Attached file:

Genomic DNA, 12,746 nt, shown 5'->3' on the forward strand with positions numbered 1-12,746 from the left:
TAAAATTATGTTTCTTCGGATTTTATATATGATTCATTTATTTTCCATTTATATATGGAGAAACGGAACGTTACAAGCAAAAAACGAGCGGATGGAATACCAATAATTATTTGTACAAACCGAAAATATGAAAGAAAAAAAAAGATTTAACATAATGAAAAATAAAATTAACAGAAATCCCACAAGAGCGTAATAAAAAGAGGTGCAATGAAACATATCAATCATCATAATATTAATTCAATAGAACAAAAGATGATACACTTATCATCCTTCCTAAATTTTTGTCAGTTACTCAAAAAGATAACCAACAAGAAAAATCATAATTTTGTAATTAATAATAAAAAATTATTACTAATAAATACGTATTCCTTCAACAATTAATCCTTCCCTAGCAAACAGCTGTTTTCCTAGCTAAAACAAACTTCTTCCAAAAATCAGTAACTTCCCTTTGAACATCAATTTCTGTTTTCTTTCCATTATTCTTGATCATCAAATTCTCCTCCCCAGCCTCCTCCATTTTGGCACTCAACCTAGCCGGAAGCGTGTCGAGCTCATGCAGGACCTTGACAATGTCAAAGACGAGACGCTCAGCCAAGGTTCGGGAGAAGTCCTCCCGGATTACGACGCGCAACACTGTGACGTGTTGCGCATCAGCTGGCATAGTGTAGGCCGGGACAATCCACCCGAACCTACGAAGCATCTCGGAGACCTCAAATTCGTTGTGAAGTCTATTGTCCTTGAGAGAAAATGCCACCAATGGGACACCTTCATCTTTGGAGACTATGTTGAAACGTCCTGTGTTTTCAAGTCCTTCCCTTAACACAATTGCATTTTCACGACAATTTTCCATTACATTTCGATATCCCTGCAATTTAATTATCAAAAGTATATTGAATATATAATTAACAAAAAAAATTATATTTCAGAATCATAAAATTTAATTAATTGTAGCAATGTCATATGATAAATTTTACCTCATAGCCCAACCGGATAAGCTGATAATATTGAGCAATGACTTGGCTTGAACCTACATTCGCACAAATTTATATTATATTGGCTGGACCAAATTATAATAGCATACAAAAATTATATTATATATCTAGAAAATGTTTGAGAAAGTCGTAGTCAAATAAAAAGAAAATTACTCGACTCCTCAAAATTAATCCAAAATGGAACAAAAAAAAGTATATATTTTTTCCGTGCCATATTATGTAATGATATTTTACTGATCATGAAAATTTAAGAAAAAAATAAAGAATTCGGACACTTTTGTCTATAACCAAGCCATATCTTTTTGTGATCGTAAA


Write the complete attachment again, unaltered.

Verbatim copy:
Genomic DNA, 12,746 nt, shown 5'->3' on the forward strand with positions numbered 1-12,746 from the left:
TAAAATTATGTTTCTTCGGATTTTATATATGATTCATTTATTTTCCATTTATATATGGAGAAACGGAACGTTACAAGCAAAAAACGAGCGGATGGAATACCAATAATTATTTGTACAAACCGAAAATATGAAAGAAAAAAAAAGATTTAACATAATGAAAAATAAAATTAACAGAAATCCCACAAGAGCGTAATAAAAAGAGGTGCAATGAAACATATCAATCATCATAATATTAATTCAATAGAACAAAAGATGATACACTTATCATCCTTCCTAAATTTTTGTCAGTTACTCAAAAAGATAACCAACAAGAAAAATCATAATTTTGTAATTAATAATAAAAAATTATTACTAATAAATACGTATTCCTTCAACAATTAATCCTTCCCTAGCAAACAGCTGTTTTCCTAGCTAAAACAAACTTCTTCCAAAAATCAGTAACTTCCCTTTGAACATCAATTTCTGTTTTCTTTCCATTATTCTTGATCATCAAATTCTCCTCCCCAGCCTCCTCCATTTTGGCACTCAACCTAGCCGGAAGCGTGTCGAGCTCATGCAGGACCTTGACAATGTCAAAGACGAGACGCTCAGCCAAGGTTCGGGAGAAGTCCTCCCGGATTACGACGCGCAACACTGTGACGTGTTGCGCATCAGCTGGCATAGTGTAGGCCGGGACAATCCACCCGAACCTACGAAGCATCTCGGAGACCTCAAATTCGTTGTGAAGTCTATTGTCCTTGAGAGAAAATGCCACCAATGGGACACCTTCATCTTTGGAGACTATGTTGAAACGTCCTGTGTTTTCAAGTCCTTCCCTTAACACAATTGCATTTTCACGACAATTTTCCATTACATTTCGATATCCCTGCAATTTAATTATCAAAAGTATATTGAATATATAATTAACAAAAAAAATTATATTTCAGAATCATAAAATTTAATTAATTGTAGCAATGTCATATGATAAATTTTACCTCATAGCCCAACCGGATAAGCTGATAATATTGAGCAATGACTTGGCTTGAACCTACATTCGCACAAATTTATATTATATTGGCTGGACCAAATTATAATAGCATACAAAAATTATATTATATATCTAGAAAATGTTTGAGAAAGTCGTAGTCAAATAAAAAGAAAATTACTCGACTCCTCAAAATTAATCCAAAATGGAACAAAAAAAAGTATATATTTTTTCCGTGCCATATTATGTAATGATATTTTACTGATCATGAAAATTTAAGAAAAAAATAAAGAATTCGGACACTTTTGTCTATAACCAAGCCATATCTTTTTGTGATCGTAAA